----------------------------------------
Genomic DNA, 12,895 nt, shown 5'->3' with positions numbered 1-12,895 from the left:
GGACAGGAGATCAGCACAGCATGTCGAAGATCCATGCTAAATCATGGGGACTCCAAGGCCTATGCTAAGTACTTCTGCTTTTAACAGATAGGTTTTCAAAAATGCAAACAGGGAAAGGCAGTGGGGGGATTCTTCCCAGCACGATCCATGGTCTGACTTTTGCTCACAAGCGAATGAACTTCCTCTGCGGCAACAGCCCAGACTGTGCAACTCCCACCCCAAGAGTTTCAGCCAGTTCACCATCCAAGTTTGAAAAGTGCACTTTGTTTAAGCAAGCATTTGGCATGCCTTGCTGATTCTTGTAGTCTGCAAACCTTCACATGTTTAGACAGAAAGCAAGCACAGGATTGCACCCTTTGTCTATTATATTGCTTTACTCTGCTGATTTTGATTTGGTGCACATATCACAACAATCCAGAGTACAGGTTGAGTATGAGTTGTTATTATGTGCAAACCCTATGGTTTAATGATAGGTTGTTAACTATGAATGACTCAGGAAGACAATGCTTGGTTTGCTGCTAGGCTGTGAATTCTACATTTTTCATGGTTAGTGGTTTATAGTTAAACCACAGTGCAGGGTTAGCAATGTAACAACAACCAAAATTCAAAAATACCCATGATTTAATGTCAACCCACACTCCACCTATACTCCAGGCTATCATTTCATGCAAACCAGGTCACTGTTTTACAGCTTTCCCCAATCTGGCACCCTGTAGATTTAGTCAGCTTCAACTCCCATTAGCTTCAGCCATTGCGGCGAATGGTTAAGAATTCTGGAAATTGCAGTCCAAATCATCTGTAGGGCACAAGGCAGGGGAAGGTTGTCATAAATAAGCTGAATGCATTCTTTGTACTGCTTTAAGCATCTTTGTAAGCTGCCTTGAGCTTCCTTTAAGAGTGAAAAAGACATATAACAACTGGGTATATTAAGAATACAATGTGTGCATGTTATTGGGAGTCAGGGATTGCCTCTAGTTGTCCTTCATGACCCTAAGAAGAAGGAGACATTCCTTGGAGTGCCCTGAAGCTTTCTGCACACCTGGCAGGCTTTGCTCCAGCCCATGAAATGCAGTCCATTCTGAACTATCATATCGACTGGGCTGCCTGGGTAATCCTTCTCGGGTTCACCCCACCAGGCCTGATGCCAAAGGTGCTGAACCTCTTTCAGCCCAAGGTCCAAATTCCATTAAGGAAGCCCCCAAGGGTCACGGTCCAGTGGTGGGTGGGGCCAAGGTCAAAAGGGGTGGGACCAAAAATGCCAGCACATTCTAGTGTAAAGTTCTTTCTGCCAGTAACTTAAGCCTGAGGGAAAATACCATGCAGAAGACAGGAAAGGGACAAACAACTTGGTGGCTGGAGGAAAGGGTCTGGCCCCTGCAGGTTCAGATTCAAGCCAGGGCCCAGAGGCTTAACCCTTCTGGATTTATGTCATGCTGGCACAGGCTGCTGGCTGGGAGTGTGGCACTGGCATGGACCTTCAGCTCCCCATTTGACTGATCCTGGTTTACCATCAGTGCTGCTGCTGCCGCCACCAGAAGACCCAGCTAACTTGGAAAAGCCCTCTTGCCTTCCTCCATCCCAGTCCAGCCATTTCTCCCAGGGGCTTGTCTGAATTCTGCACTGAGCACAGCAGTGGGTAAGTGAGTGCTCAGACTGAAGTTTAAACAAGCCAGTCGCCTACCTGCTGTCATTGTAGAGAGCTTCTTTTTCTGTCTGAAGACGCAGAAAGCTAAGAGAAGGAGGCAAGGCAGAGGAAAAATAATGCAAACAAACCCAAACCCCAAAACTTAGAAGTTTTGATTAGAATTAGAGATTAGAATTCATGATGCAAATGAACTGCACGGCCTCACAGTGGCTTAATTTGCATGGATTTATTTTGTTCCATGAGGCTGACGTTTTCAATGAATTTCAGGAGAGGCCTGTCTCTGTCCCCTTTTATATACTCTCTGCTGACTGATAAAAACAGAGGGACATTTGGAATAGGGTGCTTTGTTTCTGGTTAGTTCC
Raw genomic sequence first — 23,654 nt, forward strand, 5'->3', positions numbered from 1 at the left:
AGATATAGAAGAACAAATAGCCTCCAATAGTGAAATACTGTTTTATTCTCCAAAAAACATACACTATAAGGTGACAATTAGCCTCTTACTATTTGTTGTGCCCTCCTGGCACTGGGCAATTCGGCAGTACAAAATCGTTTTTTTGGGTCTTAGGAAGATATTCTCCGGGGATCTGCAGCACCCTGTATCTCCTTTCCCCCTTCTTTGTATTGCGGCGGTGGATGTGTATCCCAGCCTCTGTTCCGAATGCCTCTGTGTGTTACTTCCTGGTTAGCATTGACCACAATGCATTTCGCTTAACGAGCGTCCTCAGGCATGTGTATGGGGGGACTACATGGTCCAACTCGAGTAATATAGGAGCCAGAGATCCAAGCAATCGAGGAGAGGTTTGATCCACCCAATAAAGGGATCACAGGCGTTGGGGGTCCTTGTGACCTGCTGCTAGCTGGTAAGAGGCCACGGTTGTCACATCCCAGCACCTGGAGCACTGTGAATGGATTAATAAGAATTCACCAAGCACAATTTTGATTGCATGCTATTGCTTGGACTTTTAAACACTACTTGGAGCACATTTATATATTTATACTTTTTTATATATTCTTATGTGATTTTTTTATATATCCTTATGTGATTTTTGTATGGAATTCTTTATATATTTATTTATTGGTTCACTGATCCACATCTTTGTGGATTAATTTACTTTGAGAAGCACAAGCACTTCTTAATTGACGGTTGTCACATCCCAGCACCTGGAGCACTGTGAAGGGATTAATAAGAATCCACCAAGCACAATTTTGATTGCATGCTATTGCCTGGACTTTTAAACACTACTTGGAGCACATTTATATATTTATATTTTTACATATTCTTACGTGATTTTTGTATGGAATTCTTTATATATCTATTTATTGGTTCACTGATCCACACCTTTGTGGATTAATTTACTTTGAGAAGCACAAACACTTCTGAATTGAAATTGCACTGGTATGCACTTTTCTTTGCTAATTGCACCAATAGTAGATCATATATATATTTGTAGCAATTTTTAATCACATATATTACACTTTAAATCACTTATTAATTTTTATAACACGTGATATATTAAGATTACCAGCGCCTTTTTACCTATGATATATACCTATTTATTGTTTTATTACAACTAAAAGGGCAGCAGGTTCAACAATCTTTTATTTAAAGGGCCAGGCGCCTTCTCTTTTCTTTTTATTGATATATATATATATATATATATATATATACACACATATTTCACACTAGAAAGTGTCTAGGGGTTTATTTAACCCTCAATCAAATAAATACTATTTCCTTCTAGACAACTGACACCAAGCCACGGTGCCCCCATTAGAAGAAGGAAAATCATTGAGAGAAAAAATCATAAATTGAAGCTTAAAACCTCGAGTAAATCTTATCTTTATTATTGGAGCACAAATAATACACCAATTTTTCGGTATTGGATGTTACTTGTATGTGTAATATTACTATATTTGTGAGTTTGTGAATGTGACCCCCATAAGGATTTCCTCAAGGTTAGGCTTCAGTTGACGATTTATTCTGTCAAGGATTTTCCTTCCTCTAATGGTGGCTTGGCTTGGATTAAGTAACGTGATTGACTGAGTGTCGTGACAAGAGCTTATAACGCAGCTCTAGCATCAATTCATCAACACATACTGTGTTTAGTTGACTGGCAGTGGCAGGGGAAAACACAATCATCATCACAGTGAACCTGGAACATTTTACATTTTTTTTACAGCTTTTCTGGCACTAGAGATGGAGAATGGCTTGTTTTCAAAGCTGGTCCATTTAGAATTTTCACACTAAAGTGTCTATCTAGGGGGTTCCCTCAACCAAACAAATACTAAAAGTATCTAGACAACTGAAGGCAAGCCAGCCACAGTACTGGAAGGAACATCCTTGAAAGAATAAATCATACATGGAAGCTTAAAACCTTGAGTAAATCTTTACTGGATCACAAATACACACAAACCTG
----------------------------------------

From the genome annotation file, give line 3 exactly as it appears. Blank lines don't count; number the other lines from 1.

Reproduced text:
Raw genomic sequence first — 23,654 nt, forward strand, 5'->3', positions numbered from 1 at the left: